Stress is a fact of life in the world around us. Deadlines, places to go, things to do, people to see, and always in a hurry to get everything done.
All of this adds up to stress… and the harmful effects of stress.
Regardless of its source, stress leads to significant problems in physical health, mental health, and relationships. Your body is designed to handle stress – up to a point.
The difficulty today is the stress you experience is usually unrelenting. This is the kind of stress that brings on harmful effects.
Following are six harmful effects of stress:
1. Muscle Tension
One of the first effects of stress on your body is muscle tension. The tensing of your muscles is almost an automatic reaction to any kind of stress.
Chronic stress leads to a constant state of tension. This can then lead to tension headaches, migraines, continuing body and muscle aches, worsening of arthritis pain, and possibly to a state of chronic pain.
2. Heart and Circulation Problems
Under stress, your heart will beat faster and work harder. This can lead to high blood pressure. Research has shown over and over again there is a connection between stress and heart problems.
Heart disease, strokes, and hypertension are all potential harmful effects of stress. When you’re under stress, the smooth muscles of your arteries constrict, raising the pressure of the blood through them. Your risk of heart attack or stroke increases the longer your blood pressure remains high. Click here to learn more about heart and circulation problems.
When you experience stress over a long enough period of time, there are several harmful effects of stress on your stomach and GI system.
One thing that may happen is you either eat a lot more than usual or you stop eating. Heartburn and acid reflux may begin or increase in severity.
Over the short term, you will likely experience feelings of nausea and even vomiting. Over longer periods of time under stress, you’ll possibly develop ulcers in your stomach. Even without ulcers, you can have significant stomach pain.
Your digestion will also be affected. Many of the hormones released when you’re under stress will cause stomach problems.
4. Emotional Issues
Unrelenting stress many times also results in emotional effects. Often, these emotional effects of stress come as a result of the many other harmful effects of stress adding up on your system.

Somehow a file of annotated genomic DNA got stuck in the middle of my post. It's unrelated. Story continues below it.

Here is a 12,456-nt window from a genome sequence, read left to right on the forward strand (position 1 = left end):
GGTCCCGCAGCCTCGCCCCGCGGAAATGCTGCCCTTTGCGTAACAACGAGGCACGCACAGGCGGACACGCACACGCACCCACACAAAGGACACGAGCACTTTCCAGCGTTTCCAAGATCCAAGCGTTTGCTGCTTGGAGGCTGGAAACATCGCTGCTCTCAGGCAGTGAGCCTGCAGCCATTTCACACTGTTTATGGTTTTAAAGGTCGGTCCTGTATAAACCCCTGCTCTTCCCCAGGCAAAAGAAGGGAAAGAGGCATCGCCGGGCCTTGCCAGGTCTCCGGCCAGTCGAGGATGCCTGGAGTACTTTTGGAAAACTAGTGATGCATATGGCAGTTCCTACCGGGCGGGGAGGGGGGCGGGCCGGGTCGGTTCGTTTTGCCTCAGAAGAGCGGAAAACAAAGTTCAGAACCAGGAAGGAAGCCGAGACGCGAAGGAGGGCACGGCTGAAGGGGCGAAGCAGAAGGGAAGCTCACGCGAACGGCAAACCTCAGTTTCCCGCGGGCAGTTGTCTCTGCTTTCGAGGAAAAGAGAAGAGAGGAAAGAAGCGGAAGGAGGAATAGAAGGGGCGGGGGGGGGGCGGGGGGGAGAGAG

Depression and anxiety are the most frequently encountered of these effects, but many others can also result.
One of the other emotional consequences of continuing stress is one of several forms of body focused repetitive behaviors. These are better known as trichotillomania, or hair pulling and skin picking, or plucking eyebrows and lashes.
5. Endocrine Disorders
One of the major harmful effects of stress is on your endocrine system. Under stress, your adrenal glands, located just above each kidney, are called on to secrete several hormones to help your body deal with the stress. One of the most important of these hormones is cortisol.
When stress continues without letup, your adrenals become fatigued and unable to continue secreting cortisol. This leads to a cascade of many significant physical issues that can become debilitating over time.
Another aspect of your endocrine system that is affected by stress is your liver. When cortisol is released, it has a significant effect on your blood sugar. One of these effects is for your liver to produce more glucose, raising the level of your blood sugar. If this continues long enough, you are at risk for developing Type 2 diabetes.
6. Reproductive System
Both male and female reproductive systems suffer from the harmful effects of stress.
Continuing stress and the continuing effects of cortisol can lead to decreased testosterone levels, lowered sperm count, and impotence.
For women, menstrual problems such as painful and irregular periods, PMS, and a decrease in sexual desire.
Although there are these harmful effects of stress, and others, there are also many ways available to you to treat your stress and rid yourself of these effects.
Learning to relax physically and mentally are two very good ways to begin dealing appropriately with your stress.
There are many well-trained professionals available to help you deal with these effects as well.
Wayne Winkle, Ed.D., ABPP, is a psychologist with 40+ years of experience. He has worked with adults, children, families, and groups in various therapeutic settings.